World’s Largest Nuclear Icebreaker Completes Maiden Voyage. On Diesel

Arktika, world's largest and most powerful nuclear-powered icebreaker, completes maiden voyage 5 photos
Photo: Rosatomflot
Arktika, the largest and most powerful nuclear icebreakerArktika, the largest and most powerful nuclear icebreakerArktika, the largest and most powerful nuclear icebreakerArktika, the largest and most powerful nuclear icebreaker
The world’s largest nuclear-powered icebreaker took its first maiden voyage but, despite being nuclear-powered, made the trip fueled by diesel. Arktika will be out to sea again next year.
Completed in 2016, Arktika is the largest and most powerful icebreaker of its class. It was supposed to be fully functional this year, but the date was pushed back to 2020. Last week, Arktika made its maiden voyage meant to test functioning and maneuverability, the Moscow Times reports.

It returned to the shipyard in St. Petersburg, with state nuclear company Rosatom / Rosatomflot reporting satisfactory results. Sea trials will focus on the vessel’s ballast system, navigation equipment, anchors and electric installations, and maneuvering characteristics, the same media outlet says. The next outing will take place in March and April, will be longer and will see the vessel operating at full capacity.

Arktika is 173 meters long and 15 meters high, has 8 decks and 64 cabins accommodating 64 to 128 passengers and a crew of 75. Powered by two RITM-200 reactors with a thermal capacity of 175 MW each, it can travel at speeds of 21 knots and break through ice as thick as 3 meters, allowing it to transport liquefied natural gas from the Arctic. It is the first vessel of the kind designed for year-round navigation in the Northeast Passage.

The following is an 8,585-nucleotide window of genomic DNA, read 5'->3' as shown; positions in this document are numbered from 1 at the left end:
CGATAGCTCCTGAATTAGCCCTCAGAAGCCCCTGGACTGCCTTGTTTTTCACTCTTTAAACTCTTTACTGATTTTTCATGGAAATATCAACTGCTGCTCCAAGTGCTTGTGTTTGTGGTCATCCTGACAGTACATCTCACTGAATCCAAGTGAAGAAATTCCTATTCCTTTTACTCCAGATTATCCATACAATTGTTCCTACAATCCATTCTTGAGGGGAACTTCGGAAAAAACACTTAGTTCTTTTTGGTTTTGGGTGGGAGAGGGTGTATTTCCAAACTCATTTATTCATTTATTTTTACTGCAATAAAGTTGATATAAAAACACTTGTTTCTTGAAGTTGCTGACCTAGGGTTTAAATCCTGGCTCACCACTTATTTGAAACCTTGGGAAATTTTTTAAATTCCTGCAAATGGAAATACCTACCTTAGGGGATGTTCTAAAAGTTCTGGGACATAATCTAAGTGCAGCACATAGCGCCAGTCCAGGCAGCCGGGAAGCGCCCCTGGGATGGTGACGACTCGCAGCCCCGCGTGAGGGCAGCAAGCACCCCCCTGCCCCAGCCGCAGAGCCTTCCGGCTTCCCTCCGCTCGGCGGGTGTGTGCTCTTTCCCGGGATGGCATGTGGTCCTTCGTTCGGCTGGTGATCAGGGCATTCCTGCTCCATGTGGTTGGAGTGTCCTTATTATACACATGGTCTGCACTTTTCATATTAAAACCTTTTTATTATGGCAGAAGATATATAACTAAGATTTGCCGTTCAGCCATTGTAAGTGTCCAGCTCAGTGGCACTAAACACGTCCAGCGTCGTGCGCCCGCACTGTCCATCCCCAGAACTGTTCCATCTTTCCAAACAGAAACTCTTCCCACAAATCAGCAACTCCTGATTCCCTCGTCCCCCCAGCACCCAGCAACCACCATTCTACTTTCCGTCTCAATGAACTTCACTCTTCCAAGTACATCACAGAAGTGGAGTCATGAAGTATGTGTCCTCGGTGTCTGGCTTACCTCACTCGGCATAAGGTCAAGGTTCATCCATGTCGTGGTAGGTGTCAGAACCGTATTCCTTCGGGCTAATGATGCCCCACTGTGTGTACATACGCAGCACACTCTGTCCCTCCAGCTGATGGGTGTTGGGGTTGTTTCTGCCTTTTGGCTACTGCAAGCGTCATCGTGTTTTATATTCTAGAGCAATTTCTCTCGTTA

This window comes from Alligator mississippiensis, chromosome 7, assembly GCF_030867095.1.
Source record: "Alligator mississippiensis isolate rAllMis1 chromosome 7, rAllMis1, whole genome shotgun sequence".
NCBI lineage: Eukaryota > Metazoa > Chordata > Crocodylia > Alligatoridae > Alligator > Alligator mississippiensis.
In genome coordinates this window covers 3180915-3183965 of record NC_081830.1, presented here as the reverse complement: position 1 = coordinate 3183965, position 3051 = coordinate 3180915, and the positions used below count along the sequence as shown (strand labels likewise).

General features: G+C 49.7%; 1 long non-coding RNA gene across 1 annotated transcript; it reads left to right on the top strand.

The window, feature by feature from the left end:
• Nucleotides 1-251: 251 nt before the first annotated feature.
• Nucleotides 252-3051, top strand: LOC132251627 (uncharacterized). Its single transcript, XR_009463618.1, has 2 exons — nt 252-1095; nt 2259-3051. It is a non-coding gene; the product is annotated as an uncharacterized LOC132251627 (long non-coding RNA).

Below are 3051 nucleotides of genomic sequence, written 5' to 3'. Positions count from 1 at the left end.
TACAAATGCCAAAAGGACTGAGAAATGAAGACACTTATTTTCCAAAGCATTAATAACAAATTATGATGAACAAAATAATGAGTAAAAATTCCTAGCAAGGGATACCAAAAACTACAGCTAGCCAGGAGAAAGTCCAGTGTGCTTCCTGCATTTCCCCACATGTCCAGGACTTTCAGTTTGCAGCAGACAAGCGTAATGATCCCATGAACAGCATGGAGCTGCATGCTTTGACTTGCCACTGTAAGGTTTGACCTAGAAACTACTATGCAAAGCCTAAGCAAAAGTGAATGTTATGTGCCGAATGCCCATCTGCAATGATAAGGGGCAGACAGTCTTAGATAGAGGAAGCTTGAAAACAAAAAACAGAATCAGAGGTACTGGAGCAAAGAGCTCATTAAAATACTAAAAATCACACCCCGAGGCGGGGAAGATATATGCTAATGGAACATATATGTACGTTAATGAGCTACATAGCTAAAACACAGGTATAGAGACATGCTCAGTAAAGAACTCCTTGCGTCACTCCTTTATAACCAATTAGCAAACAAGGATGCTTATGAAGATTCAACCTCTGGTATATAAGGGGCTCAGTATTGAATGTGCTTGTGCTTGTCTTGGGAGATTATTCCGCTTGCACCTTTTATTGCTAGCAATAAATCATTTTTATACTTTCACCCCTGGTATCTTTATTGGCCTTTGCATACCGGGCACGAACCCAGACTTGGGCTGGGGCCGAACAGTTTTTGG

Arktika is also the first and largest of a new class of nuclear-powered icebreakers commissioned and build in Russia, owned by the Russian Federation and operated by Rosatom. The Ural and the Sibir are expected to be commissioned in 2021 and 2022, while a 4th and 5th vessel in the class have contracts signed but are yet to begin construction.

Speaking of Arktika’s maiden voyage without reactors running, Vyacheslav Ruksha, the head of Russia’s Northern Sea Route directorate, said that certain issues came up that prompted the decision to send it running on diesel, but refused to detail them. “We didn’t have time to complete the launch [of the reactors]… This first part will be with backup generators,” Ruksha said, as cited by Moscow Times.

“The universal nuclear icebreaker of Project 22220 is equipped with the most advanced electric propulsion systems,” Rosatomflot Director Mustafa Kashka said on the topic, as cited by the same media outlet.
If you liked the article, please follow us:  Google News icon Google News Youtube Instagram
About the author: Elena Gorgan
Elena Gorgan profile photo

Elena has been writing for a living since 2006 and, as a journalist, she has put her double major in English and Spanish to good use. She covers automotive and mobility topics like cars and bicycles, and she always knows the shows worth watching on Netflix and friends.
Full profile


Would you like AUTOEVOLUTION to send you notifications?

You will only receive our top stories